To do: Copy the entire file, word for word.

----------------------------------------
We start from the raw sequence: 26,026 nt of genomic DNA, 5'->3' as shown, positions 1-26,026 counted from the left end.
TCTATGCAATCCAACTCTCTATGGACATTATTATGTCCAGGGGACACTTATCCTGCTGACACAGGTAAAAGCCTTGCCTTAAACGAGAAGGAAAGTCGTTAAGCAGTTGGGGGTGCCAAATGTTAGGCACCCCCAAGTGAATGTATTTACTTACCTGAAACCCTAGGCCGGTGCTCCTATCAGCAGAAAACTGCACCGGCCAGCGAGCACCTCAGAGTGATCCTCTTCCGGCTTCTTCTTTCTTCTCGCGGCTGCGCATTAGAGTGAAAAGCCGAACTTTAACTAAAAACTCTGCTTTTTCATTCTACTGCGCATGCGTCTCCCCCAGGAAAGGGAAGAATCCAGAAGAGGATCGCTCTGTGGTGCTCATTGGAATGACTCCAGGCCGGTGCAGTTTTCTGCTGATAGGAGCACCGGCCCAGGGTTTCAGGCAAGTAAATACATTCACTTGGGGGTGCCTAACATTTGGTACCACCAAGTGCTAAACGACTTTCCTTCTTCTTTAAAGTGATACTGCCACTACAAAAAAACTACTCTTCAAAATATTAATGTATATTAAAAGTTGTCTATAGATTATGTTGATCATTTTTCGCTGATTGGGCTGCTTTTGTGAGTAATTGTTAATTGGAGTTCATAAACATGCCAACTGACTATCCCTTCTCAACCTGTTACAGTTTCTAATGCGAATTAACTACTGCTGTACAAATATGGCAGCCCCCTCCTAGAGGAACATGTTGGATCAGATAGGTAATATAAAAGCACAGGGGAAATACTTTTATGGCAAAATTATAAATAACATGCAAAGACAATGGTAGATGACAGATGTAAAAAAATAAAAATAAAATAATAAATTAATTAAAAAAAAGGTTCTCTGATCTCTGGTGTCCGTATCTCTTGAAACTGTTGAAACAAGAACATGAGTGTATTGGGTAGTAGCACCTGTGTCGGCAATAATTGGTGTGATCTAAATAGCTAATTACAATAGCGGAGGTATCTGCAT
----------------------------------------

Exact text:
We start from the raw sequence: 26,026 nt of genomic DNA, 5'->3' as shown, positions 1-26,026 counted from the left end.
TCTATGCAATCCAACTCTCTATGGACATTATTATGTCCAGGGGACACTTATCCTGCTGACACAGGTAAAAGCCTTGCCTTAAACGAGAAGGAAAGTCGTTAAGCAGTTGGGGGTGCCAAATGTTAGGCACCCCCAAGTGAATGTATTTACTTACCTGAAACCCTAGGCCGGTGCTCCTATCAGCAGAAAACTGCACCGGCCAGCGAGCACCTCAGAGTGATCCTCTTCCGGCTTCTTCTTTCTTCTCGCGGCTGCGCATTAGAGTGAAAAGCCGAACTTTAACTAAAAACTCTGCTTTTTCATTCTACTGCGCATGCGTCTCCCCCAGGAAAGGGAAGAATCCAGAAGAGGATCGCTCTGTGGTGCTCATTGGAATGACTCCAGGCCGGTGCAGTTTTCTGCTGATAGGAGCACCGGCCCAGGGTTTCAGGCAAGTAAATACATTCACTTGGGGGTGCCTAACATTTGGTACCACCAAGTGCTAAACGACTTTCCTTCTTCTTTAAAGTGATACTGCCACTACAAAAAAACTACTCTTCAAAATATTAATGTATATTAAAAGTTGTCTATAGATTATGTTGATCATTTTTCGCTGATTGGGCTGCTTTTGTGAGTAATTGTTAATTGGAGTTCATAAACATGCCAACTGACTATCCCTTCTCAACCTGTTACAGTTTCTAATGCGAATTAACTACTGCTGTACAAATATGGCAGCCCCCTCCTAGAGGAACATGTTGGATCAGATAGGTAATATAAAAGCACAGGGGAAATACTTTTATGGCAAAATTATAAATAACATGCAAAGACAATGGTAGATGACAGATGTAAAAAAATAAAAATAAAATAATAAATTAATTAAAAAAAAGGTTCTCTGATCTCTGGTGTCCGTATCTCTTGAAACTGTTGAAACAAGAACATGAGTGTATTGGGTAGTAGCACCTGTGTCGGCAATAATTGGTGTGATCTAAATAGCTAATTACAATAGCGGAGGTATCTGCAT